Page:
Well we had our calf horses there but they couldn’t catch ’em fast enough to do any good. Needless to say, nobody else was catchin’ ’em either.

Oh and Chic Alexander was with us too. Man, he could tie one faster than anybody I knew. That was if he could catch one though. Tied good, but didn’t catch many.

Well Richard and this fella from whoever’s place that was were buddies. And that friend of Richard’s had a race horse. So Richard talked him into lettin us borrow him.

“I never have roped on him, ” he said.

Hell, we didn’t care. We just needed to get close fast. That’s it.

And you know we backed that runner into the box blind folded. And when we nodded and took that blindfold off, you had better been screwed down. That booger was floatin.

We just had a ring snaffle on him and herded him by those calves. He never even saw ’em. And wouldn’t you know it. We won 1st, 2nd and 3rd on that thang that day.

Me and Chic and Richard. That Richard was a hellofa individual.

We were sitting there with old westerns playin on a tv that was probably made the same year that movie we were watchin was made when some poor man on the tv headed out into the rain horseback.

We haven’t had any good rain in a while so the comic relief and back-handed comments were flowin free when Dad remarked about how miserable that must be.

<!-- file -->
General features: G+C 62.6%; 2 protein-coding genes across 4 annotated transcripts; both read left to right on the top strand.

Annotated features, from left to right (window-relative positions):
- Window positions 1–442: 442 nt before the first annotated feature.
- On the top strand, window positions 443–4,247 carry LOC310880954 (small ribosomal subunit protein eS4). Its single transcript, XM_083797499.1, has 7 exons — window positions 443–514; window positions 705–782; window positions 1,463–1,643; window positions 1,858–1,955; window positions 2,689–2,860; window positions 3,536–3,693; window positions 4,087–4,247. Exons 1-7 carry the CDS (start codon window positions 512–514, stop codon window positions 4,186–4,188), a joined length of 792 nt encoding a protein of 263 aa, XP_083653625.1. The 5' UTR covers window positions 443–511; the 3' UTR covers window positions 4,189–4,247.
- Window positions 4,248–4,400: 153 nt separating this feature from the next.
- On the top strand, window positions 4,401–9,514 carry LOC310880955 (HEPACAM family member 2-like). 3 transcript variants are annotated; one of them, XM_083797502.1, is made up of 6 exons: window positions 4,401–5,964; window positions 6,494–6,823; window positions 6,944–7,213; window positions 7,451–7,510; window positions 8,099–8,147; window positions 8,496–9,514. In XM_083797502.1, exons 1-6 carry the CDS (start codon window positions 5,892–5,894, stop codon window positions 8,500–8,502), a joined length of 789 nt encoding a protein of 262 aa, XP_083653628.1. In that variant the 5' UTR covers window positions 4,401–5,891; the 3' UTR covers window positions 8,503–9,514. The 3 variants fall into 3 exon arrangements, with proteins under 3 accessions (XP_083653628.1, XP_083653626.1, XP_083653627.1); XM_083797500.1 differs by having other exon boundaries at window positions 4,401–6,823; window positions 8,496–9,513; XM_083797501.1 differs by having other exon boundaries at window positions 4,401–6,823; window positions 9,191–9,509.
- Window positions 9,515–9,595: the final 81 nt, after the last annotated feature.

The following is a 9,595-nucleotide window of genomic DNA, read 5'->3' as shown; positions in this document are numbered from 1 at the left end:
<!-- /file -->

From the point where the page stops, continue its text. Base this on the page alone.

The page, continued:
“I’ve been there, ” Popo remarked but didn’t sit up like he usually does before a story. Almost like he was feelin what he was talking about.

We were drivin a set to the Greeter, when I was just a little fella, comin from the Sarco. . .

That’s a 20 mile clip for those not familiar with the area. We don’t make drives like that anymore. I’m not sure if anyone does.

And we had one boil up over us and go to rainin. It hadn’t been going too long and lightning struck not to far from the herd throwing dirt WAY yonder into the air. Haven’t seen anything like it untill then. And hadn’t since.

You know there was something else I saw on that drive, too. Those sparks dancin on the tips of those cattle’s horns. not like the movies glowing and such, but dancing. Same as it does in the clouds, but from steer to steer. Damndest thang I ever saw.

We were out on that prairie country so it wasn’t like we were going to go anywhere or get out of it. Probably a good thing with the way that lightin was hittin. A tree bustin or fallin could of killed somebody.

Anyhow, we kept a ridin. Didn’t have much choice. Directly one of the hands come ridin up to me and says, “little boss, you need to climb down from that horse and unsaddle him. Cover yourself with that blanket ’cause we about to get some hail.”

And damned if we didn’t. Not even five minutes after he told me that we got the hell beat out of us. I’ll never forget that trip. I don’t know how he knew that about that hail.


Well, hopefully you got this far. If you didn’t, I understand. Since you did, I’m going to push my luck. 😉

Please say a quick prayer for all those who have seen the ways of life and freedom change before their eyes. Pray that we can adapt, overcome and persevere just as they did. Ask that they be given the strength and wisdom to continue guiding us through times that hopefully will mold us into the people that they already are.